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Reviewed by Leiann Lynn Rose Spontaneo for Readers' Favorite
In I Campaigned For Ice Cream by Suzanne Jacobs Lipshaw, Josh was at his brother’s tee-ball game. An ice cream truck approached and Josh wondered why ice cream trucks are not allowed in his neighborhood. Later, he contacted the town hall and was told this was so because of a law called the 1954 peddler law. So, Josh started a campaign. He wrote a letter to the township trustees, asking if he could speak at a meeting. He also then went around petitioning and got 165 signatures. He wrote a speech. He told the trustees that he bet they liked ice cream when they were kids. The meeting ended up all in favor, but two more meetings were needed. Josh felt uneasy. A draft law was made up, stating that bells, chimes, and music were not allowed. How then would one know an ice cream truck was approaching? Another meeting to go. Josh went to the media for support. At the final meeting, they all voted in favor and Josh could scream for ice cream! He thanked the trustees for taking a 9-year-old seriously. The following spring day, Josh was treated to his favorite chocolate crunch bar, on the house, by an ice cream truck driver.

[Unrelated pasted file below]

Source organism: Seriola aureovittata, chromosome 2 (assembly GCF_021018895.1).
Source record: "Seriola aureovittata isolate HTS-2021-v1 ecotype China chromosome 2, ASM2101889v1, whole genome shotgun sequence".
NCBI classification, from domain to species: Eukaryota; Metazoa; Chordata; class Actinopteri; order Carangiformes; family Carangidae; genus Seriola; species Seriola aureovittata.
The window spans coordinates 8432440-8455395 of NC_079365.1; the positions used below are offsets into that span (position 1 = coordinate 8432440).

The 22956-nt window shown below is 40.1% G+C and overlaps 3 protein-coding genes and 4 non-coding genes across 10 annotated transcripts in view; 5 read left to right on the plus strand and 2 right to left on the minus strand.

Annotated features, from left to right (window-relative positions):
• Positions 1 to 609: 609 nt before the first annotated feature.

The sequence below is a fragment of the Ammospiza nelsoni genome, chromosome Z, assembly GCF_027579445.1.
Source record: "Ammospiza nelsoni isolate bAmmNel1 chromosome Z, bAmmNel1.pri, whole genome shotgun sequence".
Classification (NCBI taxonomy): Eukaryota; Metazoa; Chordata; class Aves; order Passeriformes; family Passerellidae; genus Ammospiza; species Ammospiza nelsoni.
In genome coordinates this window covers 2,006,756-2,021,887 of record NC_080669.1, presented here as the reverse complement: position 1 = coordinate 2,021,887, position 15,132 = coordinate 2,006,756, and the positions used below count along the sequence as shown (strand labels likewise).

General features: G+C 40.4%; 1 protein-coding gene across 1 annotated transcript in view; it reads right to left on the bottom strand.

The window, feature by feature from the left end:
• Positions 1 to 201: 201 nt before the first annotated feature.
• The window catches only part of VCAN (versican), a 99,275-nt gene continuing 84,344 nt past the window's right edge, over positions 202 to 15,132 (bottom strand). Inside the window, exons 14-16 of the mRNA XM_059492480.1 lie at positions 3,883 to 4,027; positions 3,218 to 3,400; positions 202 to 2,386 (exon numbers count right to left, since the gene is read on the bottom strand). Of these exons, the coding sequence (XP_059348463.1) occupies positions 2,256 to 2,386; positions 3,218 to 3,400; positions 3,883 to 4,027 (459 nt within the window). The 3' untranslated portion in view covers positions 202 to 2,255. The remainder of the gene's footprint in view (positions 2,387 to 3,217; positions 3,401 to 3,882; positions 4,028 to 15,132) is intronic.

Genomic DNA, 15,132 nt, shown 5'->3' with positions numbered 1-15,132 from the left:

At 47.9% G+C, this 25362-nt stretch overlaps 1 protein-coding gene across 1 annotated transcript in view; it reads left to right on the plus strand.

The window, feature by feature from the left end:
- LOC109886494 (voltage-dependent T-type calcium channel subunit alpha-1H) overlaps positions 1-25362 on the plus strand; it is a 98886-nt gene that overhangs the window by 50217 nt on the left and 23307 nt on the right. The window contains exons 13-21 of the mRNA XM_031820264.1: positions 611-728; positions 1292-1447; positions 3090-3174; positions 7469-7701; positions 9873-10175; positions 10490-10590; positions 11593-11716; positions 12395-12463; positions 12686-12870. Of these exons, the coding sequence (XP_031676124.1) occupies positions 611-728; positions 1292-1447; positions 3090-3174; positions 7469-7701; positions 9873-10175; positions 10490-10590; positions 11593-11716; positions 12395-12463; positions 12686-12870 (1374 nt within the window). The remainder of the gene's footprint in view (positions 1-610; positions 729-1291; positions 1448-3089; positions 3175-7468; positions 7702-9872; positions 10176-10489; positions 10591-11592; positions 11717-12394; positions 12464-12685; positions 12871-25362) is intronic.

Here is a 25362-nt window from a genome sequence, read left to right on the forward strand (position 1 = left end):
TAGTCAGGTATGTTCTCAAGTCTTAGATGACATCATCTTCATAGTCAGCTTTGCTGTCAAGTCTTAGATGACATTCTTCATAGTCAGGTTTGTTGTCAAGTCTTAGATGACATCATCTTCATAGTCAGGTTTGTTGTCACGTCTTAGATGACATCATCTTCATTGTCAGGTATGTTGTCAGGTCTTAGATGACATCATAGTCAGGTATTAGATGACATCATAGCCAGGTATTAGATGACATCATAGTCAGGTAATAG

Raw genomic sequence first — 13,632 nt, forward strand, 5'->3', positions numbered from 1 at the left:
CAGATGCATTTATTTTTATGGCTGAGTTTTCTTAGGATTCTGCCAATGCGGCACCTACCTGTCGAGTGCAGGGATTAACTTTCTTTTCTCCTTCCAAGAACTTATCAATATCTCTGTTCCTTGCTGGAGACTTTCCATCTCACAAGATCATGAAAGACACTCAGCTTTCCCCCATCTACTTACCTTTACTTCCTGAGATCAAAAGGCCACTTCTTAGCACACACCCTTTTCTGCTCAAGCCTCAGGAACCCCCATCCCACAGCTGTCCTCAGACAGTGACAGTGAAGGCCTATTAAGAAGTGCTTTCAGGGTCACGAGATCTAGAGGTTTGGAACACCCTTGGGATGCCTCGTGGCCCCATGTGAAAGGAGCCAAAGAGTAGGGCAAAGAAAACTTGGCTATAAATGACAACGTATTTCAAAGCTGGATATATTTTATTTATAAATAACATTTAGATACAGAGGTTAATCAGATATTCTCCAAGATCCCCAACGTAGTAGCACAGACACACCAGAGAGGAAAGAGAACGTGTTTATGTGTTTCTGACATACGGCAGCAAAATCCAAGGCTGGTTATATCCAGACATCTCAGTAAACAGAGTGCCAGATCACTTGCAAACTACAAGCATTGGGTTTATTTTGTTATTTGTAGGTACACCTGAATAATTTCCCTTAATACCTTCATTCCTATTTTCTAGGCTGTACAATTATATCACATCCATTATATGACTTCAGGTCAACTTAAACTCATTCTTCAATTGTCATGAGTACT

I think I Campaigned For Ice Cream: A Boy's Quest for Ice Cream Trucks by Suzanne Jacobs Lipshaw is a wonderful story, as it teaches kids to go after what they want, especially if it is the right thing to do. Josh was after something simple and innocent like an ice cream truck that would benefit the neighborhood and the ice cream truck divers could increase their rounds and sell more. This book may get a child involved in learning about the political process. Everything from petitions to the media is covered and explained to generate support and persuasion. The illustrations by Wendy Leach do help as well to explain the process. I think this book is very educational and young readers will enjoy it - after all, every kid loves ice cream.